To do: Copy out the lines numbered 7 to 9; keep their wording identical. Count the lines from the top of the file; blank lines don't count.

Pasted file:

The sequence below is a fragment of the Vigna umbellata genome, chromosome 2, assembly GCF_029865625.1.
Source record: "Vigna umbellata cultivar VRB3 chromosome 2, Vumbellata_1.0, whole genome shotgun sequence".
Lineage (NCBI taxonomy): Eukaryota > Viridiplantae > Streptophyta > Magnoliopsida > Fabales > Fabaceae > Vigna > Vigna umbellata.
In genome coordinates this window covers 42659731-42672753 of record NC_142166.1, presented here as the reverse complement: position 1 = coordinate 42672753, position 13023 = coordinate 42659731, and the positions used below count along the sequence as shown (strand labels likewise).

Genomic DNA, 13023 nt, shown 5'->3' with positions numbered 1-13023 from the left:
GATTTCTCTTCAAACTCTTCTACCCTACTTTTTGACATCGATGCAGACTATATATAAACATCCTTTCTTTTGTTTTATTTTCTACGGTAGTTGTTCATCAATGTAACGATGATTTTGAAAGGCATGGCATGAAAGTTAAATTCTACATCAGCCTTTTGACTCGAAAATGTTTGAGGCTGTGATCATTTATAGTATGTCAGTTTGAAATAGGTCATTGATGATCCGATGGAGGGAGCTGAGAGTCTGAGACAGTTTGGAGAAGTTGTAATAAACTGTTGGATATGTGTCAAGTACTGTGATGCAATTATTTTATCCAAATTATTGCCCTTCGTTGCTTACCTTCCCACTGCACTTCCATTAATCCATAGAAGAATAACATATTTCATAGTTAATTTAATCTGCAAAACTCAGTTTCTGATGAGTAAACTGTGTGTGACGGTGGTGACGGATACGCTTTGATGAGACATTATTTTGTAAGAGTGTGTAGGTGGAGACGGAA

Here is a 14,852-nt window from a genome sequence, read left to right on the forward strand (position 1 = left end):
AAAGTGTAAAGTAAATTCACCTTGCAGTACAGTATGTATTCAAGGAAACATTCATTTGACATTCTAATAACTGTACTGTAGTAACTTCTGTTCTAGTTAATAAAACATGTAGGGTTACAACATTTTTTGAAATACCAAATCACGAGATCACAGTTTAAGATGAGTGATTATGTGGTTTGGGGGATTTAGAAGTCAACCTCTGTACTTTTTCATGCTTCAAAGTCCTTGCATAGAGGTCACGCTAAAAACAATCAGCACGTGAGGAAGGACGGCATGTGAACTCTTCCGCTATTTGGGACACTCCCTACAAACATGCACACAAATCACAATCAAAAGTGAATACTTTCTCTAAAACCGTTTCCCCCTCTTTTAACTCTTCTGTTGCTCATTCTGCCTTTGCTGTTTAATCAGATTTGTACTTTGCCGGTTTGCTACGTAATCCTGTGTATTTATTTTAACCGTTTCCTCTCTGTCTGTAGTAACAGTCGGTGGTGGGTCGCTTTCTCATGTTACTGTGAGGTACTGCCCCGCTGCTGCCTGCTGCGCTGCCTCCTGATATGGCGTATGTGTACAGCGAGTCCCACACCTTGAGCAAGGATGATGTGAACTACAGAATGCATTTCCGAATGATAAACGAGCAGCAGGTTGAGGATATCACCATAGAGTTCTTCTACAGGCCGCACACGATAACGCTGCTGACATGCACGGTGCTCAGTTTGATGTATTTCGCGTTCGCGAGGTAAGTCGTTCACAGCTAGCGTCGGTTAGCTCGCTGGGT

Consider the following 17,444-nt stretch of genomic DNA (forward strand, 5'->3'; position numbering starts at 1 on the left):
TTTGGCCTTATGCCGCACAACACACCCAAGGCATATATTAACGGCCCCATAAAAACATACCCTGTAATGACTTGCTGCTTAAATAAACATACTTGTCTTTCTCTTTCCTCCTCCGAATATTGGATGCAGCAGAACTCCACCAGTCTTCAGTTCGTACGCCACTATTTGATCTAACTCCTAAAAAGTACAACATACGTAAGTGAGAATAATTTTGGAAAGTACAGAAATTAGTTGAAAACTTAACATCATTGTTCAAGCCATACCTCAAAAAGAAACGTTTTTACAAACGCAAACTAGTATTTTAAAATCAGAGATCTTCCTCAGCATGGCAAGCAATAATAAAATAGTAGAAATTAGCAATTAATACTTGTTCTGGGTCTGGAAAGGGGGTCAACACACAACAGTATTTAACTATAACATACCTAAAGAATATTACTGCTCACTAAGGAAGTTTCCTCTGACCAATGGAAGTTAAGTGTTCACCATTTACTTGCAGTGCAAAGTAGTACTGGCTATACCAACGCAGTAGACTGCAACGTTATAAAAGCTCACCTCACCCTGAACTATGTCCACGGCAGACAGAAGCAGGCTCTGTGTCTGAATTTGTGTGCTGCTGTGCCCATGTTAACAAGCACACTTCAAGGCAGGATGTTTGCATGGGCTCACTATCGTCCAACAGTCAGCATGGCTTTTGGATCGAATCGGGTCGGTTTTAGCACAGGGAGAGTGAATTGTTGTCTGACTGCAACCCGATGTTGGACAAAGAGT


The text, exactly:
Here is a 14,852-nt window from a genome sequence, read left to right on the forward strand (position 1 = left end):
AAAGTGTAAAGTAAATTCACCTTGCAGTACAGTATGTATTCAAGGAAACATTCATTTGACATTCTAATAACTGTACTGTAGTAACTTCTGTTCTAGTTAATAAAACATGTAGGGTTACAACATTTTTTGAAATACCAAATCACGAGATCACAGTTTAAGATGAGTGATTATGTGGTTTGGGGGATTTAGAAGTCAACCTCTGTACTTTTTCATGCTTCAAAGTCCTTGCATAGAGGTCACGCTAAAAACAATCAGCACGTGAGGAAGGACGGCATGTGAACTCTTCCGCTATTTGGGACACTCCCTACAAACATGCACACAAATCACAATCAAAAGTGAATACTTTCTCTAAAACCGTTTCCCCCTCTTTTAACTCTTCTGTTGCTCATTCTGCCTTTGCTGTTTAATCAGATTTGTACTTTGCCGGTTTGCTACGTAATCCTGTGTATTTATTTTAACCGTTTCCTCTCTGTCTGTAGTAACAGTCGGTGGTGGGTCGCTTTCTCATGTTACTGTGAGGTACTGCCCCGCTGCTGCCTGCTGCGCTGCCTCCTGATATGGCGTATGTGTACAGCGAGTCCCACACCTTGAGCAAGGATGATGTGAACTACAGAATGCATTTCCGAATGATAAACGAGCAGCAGGTTGAGGATATCACCATAGAGTTCTTCTACAGGCCGCACACGATAACGCTGCTGACATGCACGGTGCTCAGTTTGATGTATTTCGCGTTCGCGAGGTAAGTCGTTCACAGCTAGCGTCGGTTAGCTCGCTGGGT

Consider the following 17,444-nt stretch of genomic DNA (forward strand, 5'->3'; position numbering starts at 1 on the left):